Ruth Graham writes a polemic “Against YA”—or, more specifically, against adults reading YA:
As The Fault in Our Stars barrels into theaters this weekend virtually guaranteed to become a blockbuster, it can be hard to remember that once upon a time, an adult might have felt embarrassed to be caught reading the novel that inspired it. Not because it is bad—it isn’t…
But isn’t it more disturbing that teenagers are reading this stuff? Adults are notoriously complacent: they (not I, to be sure) have jobs and mortgages and kids and cars and therefore can’t be trusted to think or feel independently. Adults have also seen some death, sickness, bankruptcy, etc.; they have felt in their aching tendons the transience of life, which makes them sentimental and latitudinarian.
But when I was an immortal adolescent I would never, ever have read anything marketed overtly to teenagers. I was on the hunt—at times very naively—for “mature readers” or just plain pornographic comics (from Heavy Metal to the Vertigo line to Daniel Clowes and the Hernandez Bros.), books that were considered blasphemous or dissident or dirty or radical (Stranger in a Strange Land, Trainspotting, The Stranger, The Grapes of Wrath, The World According to Garp, The Sun Also Rises, The Satanic Verses, Beloved, Sexual Personae, etc), adult indie movies (who can forget, to name only one, High Art?), and writers whom I suspected others of considering too difficult for young people to love (Shakespeare, Milton, Melville, Joyce, Woolf, Faulkner).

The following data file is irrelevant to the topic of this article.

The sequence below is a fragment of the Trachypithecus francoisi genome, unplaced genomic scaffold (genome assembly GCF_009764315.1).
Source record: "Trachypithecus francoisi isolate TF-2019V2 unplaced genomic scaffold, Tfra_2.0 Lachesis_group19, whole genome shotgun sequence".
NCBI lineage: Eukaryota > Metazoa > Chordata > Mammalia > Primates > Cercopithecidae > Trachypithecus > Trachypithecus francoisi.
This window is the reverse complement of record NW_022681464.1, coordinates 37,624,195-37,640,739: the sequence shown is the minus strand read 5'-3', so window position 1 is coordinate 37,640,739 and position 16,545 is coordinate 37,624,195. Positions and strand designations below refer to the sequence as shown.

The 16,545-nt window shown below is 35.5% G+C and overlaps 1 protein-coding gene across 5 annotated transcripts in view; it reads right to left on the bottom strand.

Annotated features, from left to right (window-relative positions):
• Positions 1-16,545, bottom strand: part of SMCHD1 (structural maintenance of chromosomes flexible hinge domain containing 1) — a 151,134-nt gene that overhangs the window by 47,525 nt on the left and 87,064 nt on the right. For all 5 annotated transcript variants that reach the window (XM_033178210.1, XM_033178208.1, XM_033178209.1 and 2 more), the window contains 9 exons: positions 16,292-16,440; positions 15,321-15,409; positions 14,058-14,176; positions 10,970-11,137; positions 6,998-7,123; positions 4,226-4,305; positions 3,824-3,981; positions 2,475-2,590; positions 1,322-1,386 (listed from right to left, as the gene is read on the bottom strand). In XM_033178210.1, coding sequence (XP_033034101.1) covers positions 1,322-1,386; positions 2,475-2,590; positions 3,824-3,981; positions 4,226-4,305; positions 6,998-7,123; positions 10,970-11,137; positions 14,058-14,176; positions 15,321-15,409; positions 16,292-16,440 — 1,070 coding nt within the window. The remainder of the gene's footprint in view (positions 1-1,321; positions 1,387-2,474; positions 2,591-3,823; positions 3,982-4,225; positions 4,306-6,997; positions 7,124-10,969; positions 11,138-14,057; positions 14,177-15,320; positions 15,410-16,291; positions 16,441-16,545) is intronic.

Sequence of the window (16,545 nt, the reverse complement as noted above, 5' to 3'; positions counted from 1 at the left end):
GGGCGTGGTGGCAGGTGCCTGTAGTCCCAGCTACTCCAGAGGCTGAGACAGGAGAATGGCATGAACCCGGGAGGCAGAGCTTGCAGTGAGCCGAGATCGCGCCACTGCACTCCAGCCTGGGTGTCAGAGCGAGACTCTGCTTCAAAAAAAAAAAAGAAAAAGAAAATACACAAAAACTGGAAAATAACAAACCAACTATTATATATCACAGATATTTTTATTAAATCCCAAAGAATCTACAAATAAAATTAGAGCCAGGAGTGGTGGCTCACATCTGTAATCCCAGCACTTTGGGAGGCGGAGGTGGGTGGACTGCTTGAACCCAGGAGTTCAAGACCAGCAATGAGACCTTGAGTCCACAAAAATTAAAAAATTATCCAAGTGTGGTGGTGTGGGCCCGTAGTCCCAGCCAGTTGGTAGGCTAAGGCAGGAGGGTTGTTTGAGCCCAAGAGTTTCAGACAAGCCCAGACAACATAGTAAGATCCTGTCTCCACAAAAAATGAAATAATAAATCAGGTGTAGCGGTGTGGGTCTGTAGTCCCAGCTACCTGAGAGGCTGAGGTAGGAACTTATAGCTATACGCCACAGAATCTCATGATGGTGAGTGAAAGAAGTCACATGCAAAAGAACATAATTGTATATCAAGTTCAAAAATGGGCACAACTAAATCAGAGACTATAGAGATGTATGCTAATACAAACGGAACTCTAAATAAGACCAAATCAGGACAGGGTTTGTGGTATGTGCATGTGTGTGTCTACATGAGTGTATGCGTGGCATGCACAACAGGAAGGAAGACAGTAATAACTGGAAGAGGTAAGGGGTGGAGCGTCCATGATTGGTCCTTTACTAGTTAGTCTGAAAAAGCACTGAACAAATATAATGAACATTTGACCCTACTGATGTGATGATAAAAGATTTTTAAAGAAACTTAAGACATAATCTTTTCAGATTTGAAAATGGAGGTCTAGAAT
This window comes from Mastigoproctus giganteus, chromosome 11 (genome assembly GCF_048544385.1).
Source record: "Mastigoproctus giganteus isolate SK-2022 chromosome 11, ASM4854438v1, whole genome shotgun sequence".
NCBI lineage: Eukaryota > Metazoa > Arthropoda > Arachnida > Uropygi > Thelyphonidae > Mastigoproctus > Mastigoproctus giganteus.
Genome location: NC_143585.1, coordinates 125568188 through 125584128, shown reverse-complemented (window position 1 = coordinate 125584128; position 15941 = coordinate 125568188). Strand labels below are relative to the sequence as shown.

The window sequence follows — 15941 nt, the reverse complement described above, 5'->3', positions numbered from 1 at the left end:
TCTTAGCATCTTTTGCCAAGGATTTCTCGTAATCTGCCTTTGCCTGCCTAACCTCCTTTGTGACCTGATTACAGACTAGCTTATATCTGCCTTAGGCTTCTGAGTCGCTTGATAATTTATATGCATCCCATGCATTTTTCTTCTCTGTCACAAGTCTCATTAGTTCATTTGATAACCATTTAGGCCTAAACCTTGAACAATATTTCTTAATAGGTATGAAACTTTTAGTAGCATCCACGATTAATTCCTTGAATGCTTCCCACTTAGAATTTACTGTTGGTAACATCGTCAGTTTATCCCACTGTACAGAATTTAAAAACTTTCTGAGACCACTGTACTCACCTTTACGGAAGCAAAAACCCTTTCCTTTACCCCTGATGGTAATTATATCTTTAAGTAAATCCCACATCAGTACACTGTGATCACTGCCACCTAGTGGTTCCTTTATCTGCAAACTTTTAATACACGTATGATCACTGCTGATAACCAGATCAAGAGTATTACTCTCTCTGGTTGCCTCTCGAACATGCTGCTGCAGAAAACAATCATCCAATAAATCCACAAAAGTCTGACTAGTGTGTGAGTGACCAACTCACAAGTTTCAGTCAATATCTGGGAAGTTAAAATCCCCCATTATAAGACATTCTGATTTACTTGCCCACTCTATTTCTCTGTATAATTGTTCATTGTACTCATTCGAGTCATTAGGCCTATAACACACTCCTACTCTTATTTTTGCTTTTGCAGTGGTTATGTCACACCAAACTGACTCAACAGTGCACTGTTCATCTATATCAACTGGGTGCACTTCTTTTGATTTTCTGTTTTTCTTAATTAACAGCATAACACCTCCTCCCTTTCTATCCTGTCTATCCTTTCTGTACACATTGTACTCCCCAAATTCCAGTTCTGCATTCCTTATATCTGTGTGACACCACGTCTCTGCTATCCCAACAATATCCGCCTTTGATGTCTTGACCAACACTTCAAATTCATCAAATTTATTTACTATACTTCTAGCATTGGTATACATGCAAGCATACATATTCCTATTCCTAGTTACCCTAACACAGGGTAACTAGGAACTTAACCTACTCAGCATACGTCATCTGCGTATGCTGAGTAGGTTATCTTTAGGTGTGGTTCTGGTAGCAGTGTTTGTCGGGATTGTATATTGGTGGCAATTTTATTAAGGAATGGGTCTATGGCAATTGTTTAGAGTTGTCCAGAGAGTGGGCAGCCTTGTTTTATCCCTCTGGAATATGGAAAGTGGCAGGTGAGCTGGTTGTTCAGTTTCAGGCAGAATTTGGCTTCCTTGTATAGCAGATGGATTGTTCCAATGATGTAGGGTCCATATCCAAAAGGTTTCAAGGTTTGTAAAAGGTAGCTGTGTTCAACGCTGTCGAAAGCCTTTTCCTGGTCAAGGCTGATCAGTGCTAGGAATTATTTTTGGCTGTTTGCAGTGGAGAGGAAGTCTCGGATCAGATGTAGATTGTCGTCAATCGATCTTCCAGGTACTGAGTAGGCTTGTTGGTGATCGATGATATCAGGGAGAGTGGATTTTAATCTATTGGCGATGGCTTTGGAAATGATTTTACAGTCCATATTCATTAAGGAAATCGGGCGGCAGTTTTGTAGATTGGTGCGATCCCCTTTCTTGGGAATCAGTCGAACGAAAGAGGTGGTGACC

Granted, I was a bit more priggish than the average; I always scorned the Beats as slovenly and anti-intellectual ranters (though time has brought me around to the strange genius of Burroughs), and it took till age 31 for me to see what anyone ever saw in Salinger–and as if that weren’t enough, late in my teenage years I took Harold Bloom as my literary vade mecum. But my “adult-oriented” attitude wasn’t atypical; I don’t recall that any of my friends in high school or even middle school were interested in kid books, however cloyingly labeled with social science jargon. Even when it came to Batman, my seventh-grade comics-reading friends and I confined our genuine appreciation to the “mature”-labeled graphic novels and mocked the monthly bilge of Chuck Dixon et al.
Everybody wanted to know about sex and drugs and politics, quite rightly; we wanted denunciations of war and religion; I recall fierce extracurricular debates, across the lunch table and over the phone and while painting or drawing in the art studio, about feminism and freeing Tibet and the aesthetic avant-garde. Neither fantastical Katniss Everdeen nor realistic Hazel Grace could have got a foot in the door—though poor Hazel Shade might have been invited, unlike in the book.
The endemic weakness of adulthood entails a certain slackening of judgment, so I don’t think it’s a big deal if adults read trash from time to time. But if adolescents don’t maintain severe aesthetic and ethical standards, a counter-religious intolerance toward anything that isn’t intense and elevating and radical, who the hell will?